It’s exciting to see Shyamalan on such confident footing once more, all these years later.
In 1938, the world's most famous movie star began to prepare a film about the monster of the 20th century. Charlie Chaplin looked a little like Adolf Hitler, in part because Hitler had chosen the same toothbrush moustache as the Little Tramp. Exploiting that resemblance, Chaplin devised a satire in which the dictator and a Jewish barber from the ghetto would be mistaken for each other. The result, released in 1940, was "The Great Dictator," Chaplin's first talking picture and the highest-grossing of his career, although it would cause him great difficulties and indirectly lead to his long exile from the United States.
In 1938, Hitler was not yet recognized in all quarters as the embodiment of evil. Powerful isolationist forces in America preached a policy of nonintervention in the troubles of Europe, and rumors of Hitler's policy to exterminate the Jews were welcomed by anti-Semitic groups. Some of Hitler's earliest opponents, including anti-Franco American volunteers in the Spanish Civil War, were later seen as "premature antifascists"; by fighting against fascism when Hitler was still considered an ally, they raised suspicion that they might be communists. "The Great Dictator" ended with a long speech denouncing dictatorships, and extolling democracy and individual freedoms. This sounded to the left like bedrock American values, but to some on the right, it sounded pinko.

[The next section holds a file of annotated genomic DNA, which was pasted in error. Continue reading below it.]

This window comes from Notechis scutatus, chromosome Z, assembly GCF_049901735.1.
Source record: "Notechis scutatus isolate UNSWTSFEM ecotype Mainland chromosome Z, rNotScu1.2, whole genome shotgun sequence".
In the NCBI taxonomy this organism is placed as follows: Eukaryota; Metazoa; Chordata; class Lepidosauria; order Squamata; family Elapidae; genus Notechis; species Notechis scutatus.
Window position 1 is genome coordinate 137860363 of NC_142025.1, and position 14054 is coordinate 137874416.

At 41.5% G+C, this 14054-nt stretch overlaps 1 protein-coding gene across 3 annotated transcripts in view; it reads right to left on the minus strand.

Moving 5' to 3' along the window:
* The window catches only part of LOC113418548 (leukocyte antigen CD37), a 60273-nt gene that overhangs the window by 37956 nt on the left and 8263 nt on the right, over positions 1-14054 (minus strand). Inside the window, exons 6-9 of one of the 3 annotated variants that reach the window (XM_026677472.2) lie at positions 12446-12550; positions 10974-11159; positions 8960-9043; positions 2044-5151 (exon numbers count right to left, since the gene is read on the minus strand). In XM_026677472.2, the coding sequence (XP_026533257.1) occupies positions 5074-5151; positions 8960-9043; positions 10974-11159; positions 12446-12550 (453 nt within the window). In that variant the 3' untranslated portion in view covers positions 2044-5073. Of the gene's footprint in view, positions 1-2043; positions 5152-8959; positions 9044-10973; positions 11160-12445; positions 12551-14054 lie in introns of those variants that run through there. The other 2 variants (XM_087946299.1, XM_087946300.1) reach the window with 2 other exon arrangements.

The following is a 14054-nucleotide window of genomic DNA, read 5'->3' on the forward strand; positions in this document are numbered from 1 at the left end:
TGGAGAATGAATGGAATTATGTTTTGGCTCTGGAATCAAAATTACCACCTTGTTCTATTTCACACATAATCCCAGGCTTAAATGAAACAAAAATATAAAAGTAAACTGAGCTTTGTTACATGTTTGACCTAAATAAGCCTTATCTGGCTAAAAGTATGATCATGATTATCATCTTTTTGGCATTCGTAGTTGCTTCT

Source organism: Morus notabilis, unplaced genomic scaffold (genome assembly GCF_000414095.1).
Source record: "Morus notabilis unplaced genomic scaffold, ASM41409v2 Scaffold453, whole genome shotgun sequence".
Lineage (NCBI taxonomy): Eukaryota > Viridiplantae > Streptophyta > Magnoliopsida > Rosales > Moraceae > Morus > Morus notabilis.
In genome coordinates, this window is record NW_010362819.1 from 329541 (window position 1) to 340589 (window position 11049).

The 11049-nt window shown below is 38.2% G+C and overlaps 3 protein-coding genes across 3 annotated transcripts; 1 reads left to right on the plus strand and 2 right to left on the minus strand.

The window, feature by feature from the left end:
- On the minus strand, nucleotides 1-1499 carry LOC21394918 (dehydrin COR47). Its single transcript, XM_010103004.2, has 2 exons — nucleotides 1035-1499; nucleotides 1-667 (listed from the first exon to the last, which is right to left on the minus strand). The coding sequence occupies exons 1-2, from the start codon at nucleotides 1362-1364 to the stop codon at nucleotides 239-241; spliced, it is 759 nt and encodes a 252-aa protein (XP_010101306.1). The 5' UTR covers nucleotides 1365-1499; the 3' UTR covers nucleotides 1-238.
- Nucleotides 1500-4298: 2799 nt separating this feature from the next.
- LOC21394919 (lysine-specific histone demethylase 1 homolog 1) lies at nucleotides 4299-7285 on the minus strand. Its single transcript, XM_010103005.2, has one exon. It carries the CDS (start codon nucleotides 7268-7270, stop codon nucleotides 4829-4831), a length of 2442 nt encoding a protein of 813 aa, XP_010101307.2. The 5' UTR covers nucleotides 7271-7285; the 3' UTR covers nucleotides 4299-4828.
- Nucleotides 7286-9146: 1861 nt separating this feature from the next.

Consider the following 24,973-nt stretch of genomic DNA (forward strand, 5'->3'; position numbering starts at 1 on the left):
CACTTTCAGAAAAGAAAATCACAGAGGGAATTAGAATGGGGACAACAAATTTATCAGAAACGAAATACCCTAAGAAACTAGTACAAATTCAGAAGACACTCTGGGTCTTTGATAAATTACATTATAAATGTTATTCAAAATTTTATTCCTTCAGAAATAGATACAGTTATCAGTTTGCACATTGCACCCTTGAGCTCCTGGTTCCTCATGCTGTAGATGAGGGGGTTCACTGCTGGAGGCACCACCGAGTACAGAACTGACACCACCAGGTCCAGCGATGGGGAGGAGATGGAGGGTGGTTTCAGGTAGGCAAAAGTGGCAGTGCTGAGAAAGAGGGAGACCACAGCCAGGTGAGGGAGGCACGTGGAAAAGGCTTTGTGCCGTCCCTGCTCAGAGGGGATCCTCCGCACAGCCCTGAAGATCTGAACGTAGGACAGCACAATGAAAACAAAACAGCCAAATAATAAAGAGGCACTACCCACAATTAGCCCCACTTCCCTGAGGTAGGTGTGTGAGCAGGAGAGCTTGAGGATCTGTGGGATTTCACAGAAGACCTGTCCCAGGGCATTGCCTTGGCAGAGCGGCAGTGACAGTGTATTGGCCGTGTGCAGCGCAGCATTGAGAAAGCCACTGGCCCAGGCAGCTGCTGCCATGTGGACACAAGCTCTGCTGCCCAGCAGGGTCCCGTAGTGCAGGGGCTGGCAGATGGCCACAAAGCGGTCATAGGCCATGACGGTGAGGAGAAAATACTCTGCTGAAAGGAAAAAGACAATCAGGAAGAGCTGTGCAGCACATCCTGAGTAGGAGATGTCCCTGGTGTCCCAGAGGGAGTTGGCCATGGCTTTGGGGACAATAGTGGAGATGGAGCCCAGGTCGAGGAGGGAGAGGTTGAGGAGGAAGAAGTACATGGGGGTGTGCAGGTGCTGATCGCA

If Chaplin had not been "premature," however, it is unlikely he would have made the film at all. Once the horrors of the Holocaust began to be known, Hitler was no longer funny, not at all. The Marx Brothers, ahead of the curve, made "Duck Soup" in 1933, with Groucho playing the dictator Rufus T. Firefly in a comedy that had ominous undertones about what was already under way in Europe. And as late as 1942, the German exile Ernst Lubitsch made "To Be or Not to Be," with Jack Benny as an actor who becomes embroiled in the Nazi occupation of Poland.
Chaplin's film, aimed obviously and scornfully at Hitler himself, could only have been funny, he says in his autobiography, if he had not yet known the full extent of the Nazi evil. As it was, the film's mockery of Hitler got it banned in Spain, Italy and neutral Ireland. But in America and elsewhere, it played with an impact that, today, may be hard to imagine. There had never been any fictional character as universally beloved as the Little Tramp, and although Chaplin was technically not playing the Tramp in "The Great Dictator," he looked just like him, this time not in a comic fable but a political satire.